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Husky Football Blog

The latest news and analysis on the Montlake Dawgs.

October 4, 2011 at 11:12 AM

Whittingham says Utes “couldn’t get any movement” up front

It’s always interesting to hear what the coaches on the other side have to say following games, especially with a little time to soak it all in.

So I asked Utah’s Kyle Whittingham a few questions today on the Pac-12 Coaches Conference Call about what he saw out of the Huskies on Saturday.

In particular, I was curious what he thought of UW’s ability to stop the run on defense and establish the run in the second half on offense, which were probably the two most impressive things about UW’s win — the Huskies rushed for 185 yards against a Utah defense that remains ranked fourth in the conference in run defense at 105.8, and held Utah’s run to 17 yards on 23 carries overall (and 36 by its two running backs in 15 attempts).

Said Whittingham of his team’s offensive troubles: “We couldn’t get any movement on the line of scrimmage, that’s the thing that we could not do. They played very well on the front seven. They did load the box up quite a bit and put that seventh and eighth guy in the box depending on the formation, and that makes the run game very difficult when you are in a minus-one situation offensively in the box. But the most important thing is that we were not able to get any movement or knockoff with our offensive line, and when you can’t run the ball everything else becomes very difficult. We didn’t fare very well offensively, turned the ball over five times, one of those turnovers on special teams, but five turnovers nonetheless, and three turnovers in the red zone, which when you play a team as good as the Washington Huskies are you are not going to win turning the ball over five times, it’s just not going to happen.”

UW’s run defense was bolstered by the play of Semisi Tokolahi, who saw his most significant action since breaking and dislocating his ankle last year in the Apple Cup, giving the Huskies two players listed at 330 pounds or more up the middle (regular nose tackle Alameda Ta’amu being the other).

Said Whittingham: “Yeah, (they were) very sturdy up front, particularly inside. The Ta’amu kid and the other guy who was in there with him, they are good, good players and they play hard and the second half there when we fell behind and we had to start throwing the ball every down — I think we only rushed the ball 16 times as far as called runs, and that’s not enough to win a game, that’s not enough balance in your offense — and we’ve got to do a better job of being able to run the ball and being able to establish something on the ground.”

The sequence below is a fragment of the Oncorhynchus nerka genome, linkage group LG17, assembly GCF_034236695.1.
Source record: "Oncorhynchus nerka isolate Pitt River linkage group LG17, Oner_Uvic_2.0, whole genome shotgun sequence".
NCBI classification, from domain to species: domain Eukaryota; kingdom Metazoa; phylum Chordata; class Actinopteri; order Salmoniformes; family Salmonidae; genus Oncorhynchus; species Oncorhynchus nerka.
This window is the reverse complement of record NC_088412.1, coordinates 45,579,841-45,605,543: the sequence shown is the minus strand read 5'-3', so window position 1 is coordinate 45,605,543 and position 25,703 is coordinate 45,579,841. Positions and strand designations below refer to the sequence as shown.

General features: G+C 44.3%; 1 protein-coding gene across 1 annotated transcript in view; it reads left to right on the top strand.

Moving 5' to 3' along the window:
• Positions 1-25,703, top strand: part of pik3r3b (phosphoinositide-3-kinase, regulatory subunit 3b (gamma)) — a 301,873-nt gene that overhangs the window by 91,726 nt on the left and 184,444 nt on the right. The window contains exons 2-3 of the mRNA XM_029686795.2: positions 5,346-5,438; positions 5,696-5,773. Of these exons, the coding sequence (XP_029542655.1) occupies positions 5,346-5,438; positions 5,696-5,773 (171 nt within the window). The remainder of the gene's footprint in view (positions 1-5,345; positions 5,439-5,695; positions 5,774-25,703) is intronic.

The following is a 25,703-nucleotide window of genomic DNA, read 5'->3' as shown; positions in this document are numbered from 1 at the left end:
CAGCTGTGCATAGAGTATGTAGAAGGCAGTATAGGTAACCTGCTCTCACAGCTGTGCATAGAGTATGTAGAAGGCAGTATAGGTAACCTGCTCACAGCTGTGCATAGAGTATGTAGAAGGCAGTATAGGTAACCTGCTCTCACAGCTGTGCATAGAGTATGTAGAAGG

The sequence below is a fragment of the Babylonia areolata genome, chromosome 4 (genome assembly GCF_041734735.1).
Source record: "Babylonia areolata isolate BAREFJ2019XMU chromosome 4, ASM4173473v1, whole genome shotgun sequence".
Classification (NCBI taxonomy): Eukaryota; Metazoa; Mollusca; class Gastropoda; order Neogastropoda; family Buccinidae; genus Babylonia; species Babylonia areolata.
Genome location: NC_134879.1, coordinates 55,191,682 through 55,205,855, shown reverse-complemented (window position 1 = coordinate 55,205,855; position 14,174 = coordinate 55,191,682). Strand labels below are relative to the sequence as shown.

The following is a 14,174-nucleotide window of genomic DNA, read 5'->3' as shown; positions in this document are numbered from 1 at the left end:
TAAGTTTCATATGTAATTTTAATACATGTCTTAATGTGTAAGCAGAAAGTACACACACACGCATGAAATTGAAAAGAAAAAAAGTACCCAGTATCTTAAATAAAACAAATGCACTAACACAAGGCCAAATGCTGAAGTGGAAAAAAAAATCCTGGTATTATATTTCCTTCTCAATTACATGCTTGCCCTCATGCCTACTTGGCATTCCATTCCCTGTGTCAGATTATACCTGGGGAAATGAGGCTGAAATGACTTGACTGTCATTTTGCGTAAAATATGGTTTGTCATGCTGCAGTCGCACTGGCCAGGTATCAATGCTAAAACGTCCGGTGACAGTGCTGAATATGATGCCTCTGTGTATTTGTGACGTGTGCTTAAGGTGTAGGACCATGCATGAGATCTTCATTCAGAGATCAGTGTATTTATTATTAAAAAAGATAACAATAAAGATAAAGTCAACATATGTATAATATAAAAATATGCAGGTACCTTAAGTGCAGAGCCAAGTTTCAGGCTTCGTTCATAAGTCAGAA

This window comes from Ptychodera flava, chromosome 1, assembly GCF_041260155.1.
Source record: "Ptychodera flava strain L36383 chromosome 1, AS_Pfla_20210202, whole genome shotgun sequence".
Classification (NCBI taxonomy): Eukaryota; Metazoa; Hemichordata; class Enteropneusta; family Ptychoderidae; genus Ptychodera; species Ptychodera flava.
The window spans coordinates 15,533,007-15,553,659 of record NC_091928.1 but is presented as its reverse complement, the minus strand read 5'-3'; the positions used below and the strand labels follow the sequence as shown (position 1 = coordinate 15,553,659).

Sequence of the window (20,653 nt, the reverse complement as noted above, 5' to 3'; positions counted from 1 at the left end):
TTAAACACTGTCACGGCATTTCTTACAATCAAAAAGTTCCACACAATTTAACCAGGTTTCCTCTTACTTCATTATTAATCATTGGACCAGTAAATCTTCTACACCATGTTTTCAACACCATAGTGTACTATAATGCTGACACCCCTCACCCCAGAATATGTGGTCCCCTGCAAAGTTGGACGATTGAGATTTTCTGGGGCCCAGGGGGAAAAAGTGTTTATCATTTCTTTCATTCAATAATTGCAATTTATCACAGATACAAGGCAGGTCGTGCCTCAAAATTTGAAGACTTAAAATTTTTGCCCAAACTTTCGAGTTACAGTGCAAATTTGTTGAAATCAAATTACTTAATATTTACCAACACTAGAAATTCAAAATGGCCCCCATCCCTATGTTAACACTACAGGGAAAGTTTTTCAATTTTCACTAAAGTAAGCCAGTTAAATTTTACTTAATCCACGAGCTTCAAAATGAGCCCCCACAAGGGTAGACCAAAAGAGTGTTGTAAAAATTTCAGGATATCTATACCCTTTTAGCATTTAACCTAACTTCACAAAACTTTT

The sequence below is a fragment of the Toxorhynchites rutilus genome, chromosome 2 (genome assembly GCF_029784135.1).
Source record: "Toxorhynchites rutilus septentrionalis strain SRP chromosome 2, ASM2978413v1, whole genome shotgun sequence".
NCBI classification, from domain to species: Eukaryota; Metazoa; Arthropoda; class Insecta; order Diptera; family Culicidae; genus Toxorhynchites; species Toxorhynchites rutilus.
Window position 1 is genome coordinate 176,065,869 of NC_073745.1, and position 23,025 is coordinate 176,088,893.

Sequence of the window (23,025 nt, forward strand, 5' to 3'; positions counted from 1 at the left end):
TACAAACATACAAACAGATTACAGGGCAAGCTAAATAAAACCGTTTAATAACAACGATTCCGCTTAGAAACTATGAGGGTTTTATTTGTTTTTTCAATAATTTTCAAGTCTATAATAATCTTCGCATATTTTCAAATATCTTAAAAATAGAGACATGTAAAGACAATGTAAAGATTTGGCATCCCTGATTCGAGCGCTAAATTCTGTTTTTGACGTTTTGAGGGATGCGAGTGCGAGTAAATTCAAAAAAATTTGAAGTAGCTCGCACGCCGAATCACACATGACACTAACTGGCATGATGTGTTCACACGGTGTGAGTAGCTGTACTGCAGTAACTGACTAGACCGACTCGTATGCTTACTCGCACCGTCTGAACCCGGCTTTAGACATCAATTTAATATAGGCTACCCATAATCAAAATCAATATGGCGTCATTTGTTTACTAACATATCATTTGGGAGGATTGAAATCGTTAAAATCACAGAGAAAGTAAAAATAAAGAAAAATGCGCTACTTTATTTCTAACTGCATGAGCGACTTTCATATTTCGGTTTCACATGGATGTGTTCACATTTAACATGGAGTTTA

The other big key to UW’s win was its rushing attack — Washington’s 185 was a season high with 154 coming in the second half (which would have been a season-high by itself). Chris Polk accounted for basically all of it with 189 yards on 29 carries.

Whittingham, asked what the difference was in the two halves, said: “Nothing scheme-wise. We just did a very poor job defensively of getting off blocks and tackling in the second half. We did an excellent job in the first half, they had only 35 or 40 yard rushing in the first half and to end up with 185, that’s a huge discrepancy, obviously. We didn’t do anything in the first half differently in the second half from our standpoint, and there was no major scheme changes form their standpoint, as well. It was just Polk got some momementum and started running the ball down our throat and that’s uncharacteristic of our front seven. That’s probably the worst half of run defense we have played in a lot of years so we have to get that fixed or it is going to be a long season.”

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